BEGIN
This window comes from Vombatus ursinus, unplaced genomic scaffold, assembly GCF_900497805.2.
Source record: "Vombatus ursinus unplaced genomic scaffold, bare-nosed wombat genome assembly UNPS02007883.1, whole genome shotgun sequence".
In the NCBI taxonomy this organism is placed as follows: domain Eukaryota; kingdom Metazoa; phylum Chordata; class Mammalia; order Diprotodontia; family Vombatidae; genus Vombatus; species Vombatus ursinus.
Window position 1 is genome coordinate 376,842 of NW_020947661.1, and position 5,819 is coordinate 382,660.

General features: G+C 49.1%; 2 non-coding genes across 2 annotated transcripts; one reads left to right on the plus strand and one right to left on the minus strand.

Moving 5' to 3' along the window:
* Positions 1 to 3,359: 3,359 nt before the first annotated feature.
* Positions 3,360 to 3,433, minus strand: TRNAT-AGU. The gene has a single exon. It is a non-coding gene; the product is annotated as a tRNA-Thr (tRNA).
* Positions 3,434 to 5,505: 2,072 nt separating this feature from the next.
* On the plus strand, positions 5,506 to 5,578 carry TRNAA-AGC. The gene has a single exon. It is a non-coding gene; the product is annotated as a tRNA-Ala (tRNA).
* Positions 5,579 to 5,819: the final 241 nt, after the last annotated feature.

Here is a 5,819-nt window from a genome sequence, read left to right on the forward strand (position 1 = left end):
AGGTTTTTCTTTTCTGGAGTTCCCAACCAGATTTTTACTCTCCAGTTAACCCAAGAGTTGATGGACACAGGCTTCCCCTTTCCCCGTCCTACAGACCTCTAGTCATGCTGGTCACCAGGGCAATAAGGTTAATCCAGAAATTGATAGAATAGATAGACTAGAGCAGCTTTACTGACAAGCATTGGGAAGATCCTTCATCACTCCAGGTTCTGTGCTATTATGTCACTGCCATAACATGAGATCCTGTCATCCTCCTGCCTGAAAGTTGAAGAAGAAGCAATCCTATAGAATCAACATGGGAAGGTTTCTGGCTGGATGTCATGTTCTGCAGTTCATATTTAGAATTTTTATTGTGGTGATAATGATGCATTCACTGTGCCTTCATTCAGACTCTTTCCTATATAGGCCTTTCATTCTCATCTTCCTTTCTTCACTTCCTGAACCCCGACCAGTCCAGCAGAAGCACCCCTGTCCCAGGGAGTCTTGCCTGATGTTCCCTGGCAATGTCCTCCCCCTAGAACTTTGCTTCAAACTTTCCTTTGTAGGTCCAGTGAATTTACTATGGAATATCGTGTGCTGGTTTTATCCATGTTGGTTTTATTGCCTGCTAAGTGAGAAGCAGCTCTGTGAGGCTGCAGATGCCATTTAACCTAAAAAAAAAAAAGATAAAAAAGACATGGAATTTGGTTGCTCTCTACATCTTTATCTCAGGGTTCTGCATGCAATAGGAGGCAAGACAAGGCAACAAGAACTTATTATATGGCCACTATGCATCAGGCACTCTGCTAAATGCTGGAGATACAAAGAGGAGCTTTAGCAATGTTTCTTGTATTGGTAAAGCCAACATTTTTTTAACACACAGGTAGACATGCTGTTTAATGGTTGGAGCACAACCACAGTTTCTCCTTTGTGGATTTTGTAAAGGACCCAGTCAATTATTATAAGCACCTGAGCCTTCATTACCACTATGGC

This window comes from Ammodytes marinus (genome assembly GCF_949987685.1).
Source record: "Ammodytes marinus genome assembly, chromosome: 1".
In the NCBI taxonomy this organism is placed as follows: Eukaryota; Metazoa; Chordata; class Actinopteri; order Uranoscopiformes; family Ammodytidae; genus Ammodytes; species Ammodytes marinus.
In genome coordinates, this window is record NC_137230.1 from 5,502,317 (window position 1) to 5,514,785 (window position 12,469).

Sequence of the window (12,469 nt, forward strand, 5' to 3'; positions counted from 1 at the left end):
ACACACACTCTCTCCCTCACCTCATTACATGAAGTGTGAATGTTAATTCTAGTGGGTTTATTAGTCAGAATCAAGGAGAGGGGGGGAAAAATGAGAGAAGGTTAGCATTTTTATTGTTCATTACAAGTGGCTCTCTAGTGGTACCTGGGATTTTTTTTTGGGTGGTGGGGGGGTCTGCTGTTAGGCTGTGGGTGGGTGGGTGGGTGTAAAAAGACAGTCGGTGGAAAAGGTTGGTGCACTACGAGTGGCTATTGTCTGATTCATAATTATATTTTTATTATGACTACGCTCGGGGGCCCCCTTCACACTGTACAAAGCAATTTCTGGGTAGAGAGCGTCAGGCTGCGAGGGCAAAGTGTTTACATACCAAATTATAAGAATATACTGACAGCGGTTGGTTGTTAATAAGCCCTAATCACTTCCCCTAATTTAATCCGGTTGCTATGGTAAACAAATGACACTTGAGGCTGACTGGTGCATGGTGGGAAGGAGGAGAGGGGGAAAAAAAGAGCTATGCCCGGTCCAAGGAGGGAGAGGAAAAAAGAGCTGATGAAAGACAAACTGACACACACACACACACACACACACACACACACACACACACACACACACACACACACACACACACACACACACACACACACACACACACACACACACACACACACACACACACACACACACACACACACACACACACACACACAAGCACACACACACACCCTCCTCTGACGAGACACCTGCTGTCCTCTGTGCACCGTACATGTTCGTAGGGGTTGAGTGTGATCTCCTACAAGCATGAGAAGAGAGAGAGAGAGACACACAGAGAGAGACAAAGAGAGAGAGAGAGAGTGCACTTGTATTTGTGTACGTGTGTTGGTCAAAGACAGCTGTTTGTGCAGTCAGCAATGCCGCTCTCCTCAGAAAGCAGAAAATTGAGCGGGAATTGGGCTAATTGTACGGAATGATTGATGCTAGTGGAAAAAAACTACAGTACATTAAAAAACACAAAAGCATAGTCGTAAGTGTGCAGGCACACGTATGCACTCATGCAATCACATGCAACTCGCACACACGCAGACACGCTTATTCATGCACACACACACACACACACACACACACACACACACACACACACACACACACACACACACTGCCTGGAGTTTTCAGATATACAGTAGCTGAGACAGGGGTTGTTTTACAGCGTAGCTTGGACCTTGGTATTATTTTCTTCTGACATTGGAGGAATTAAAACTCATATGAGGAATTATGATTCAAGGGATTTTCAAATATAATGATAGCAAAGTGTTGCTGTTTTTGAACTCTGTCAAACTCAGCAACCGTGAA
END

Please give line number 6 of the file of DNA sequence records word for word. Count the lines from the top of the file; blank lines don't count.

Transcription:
Moving 5' to 3' along the window: